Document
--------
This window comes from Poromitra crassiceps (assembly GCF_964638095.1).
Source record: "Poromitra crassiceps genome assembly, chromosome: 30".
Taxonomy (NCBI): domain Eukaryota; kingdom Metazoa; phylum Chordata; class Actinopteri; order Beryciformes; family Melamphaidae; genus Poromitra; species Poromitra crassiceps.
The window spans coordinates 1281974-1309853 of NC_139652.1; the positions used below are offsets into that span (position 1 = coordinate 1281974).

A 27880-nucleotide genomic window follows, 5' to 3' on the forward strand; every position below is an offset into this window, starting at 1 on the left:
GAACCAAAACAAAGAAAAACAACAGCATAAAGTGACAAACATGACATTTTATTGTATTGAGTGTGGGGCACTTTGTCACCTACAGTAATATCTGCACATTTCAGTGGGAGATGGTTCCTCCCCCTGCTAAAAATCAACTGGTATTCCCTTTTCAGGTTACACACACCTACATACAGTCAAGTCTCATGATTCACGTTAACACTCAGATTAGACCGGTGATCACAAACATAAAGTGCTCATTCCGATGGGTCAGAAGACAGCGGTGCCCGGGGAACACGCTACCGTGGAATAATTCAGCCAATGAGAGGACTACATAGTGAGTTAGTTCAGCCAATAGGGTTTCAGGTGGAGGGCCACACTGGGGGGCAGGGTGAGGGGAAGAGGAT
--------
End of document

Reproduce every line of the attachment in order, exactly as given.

This window comes from Poromitra crassiceps (assembly GCF_964638095.1).
Source record: "Poromitra crassiceps genome assembly, chromosome: 30".
Taxonomy (NCBI): domain Eukaryota; kingdom Metazoa; phylum Chordata; class Actinopteri; order Beryciformes; family Melamphaidae; genus Poromitra; species Poromitra crassiceps.
The window spans coordinates 1281974-1309853 of NC_139652.1; the positions used below are offsets into that span (position 1 = coordinate 1281974).

A 27880-nucleotide genomic window follows, 5' to 3' on the forward strand; every position below is an offset into this window, starting at 1 on the left:
GAACCAAAACAAAGAAAAACAACAGCATAAAGTGACAAACATGACATTTTATTGTATTGAGTGTGGGGCACTTTGTCACCTACAGTAATATCTGCACATTTCAGTGGGAGATGGTTCCTCCCCCTGCTAAAAATCAACTGGTATTCCCTTTTCAGGTTACACACACCTACATACAGTCAAGTCTCATGATTCACGTTAACACTCAGATTAGACCGGTGATCACAAACATAAAGTGCTCATTCCGATGGGTCAGAAGACAGCGGTGCCCGGGGAACACGCTACCGTGGAATAATTCAGCCAATGAGAGGACTACATAGTGAGTTAGTTCAGCCAATAGGGTTTCAGGTGGAGGGCCACACTGGGGGGCAGGGTGAGGGGAAGAGGAT